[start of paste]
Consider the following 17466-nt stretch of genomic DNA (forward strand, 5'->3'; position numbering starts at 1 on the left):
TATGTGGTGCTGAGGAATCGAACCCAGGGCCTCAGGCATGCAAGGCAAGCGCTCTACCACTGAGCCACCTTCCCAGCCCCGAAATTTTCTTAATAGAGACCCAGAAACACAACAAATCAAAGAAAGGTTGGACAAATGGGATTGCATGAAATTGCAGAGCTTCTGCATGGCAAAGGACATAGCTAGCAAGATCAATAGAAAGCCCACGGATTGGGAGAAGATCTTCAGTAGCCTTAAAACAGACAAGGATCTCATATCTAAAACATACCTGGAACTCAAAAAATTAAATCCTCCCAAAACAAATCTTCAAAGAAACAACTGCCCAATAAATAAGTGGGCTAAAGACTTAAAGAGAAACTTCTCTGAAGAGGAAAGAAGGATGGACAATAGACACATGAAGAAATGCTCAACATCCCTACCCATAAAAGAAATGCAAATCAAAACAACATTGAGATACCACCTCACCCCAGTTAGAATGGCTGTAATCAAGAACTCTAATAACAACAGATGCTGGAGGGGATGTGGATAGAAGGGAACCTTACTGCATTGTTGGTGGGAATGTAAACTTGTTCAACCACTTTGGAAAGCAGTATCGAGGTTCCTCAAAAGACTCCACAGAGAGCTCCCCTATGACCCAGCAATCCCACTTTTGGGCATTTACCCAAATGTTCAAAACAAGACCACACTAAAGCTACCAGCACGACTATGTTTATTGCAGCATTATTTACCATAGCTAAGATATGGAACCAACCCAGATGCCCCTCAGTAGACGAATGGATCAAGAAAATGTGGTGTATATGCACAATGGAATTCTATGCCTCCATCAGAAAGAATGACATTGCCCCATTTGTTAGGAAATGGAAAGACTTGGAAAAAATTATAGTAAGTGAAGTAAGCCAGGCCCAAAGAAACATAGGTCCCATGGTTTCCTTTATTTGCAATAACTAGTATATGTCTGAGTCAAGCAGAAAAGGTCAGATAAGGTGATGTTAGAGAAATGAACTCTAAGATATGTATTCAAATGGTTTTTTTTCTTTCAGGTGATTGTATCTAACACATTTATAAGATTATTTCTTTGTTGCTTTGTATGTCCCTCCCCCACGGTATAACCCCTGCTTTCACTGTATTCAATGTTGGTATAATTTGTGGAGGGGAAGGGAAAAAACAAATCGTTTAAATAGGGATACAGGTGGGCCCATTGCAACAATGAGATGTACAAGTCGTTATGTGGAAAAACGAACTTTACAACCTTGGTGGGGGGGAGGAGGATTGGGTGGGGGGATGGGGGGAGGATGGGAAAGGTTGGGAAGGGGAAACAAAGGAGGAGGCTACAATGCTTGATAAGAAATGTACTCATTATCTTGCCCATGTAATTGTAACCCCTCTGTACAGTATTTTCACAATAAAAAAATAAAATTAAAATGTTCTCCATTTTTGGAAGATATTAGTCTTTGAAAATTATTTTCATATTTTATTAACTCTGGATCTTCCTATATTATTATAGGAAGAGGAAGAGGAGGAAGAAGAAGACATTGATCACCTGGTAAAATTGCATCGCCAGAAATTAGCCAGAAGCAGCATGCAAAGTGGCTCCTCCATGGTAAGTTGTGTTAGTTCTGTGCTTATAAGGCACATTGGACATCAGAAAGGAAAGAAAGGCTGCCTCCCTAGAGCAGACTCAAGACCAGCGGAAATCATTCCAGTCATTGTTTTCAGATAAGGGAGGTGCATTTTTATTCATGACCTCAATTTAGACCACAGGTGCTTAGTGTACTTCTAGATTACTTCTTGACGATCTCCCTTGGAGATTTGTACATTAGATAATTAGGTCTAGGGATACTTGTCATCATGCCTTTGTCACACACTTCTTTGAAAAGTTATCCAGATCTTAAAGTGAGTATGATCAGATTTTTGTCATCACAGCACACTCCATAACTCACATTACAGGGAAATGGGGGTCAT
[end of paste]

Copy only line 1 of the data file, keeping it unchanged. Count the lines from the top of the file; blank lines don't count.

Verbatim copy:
Consider the following 17466-nt stretch of genomic DNA (forward strand, 5'->3'; position numbering starts at 1 on the left):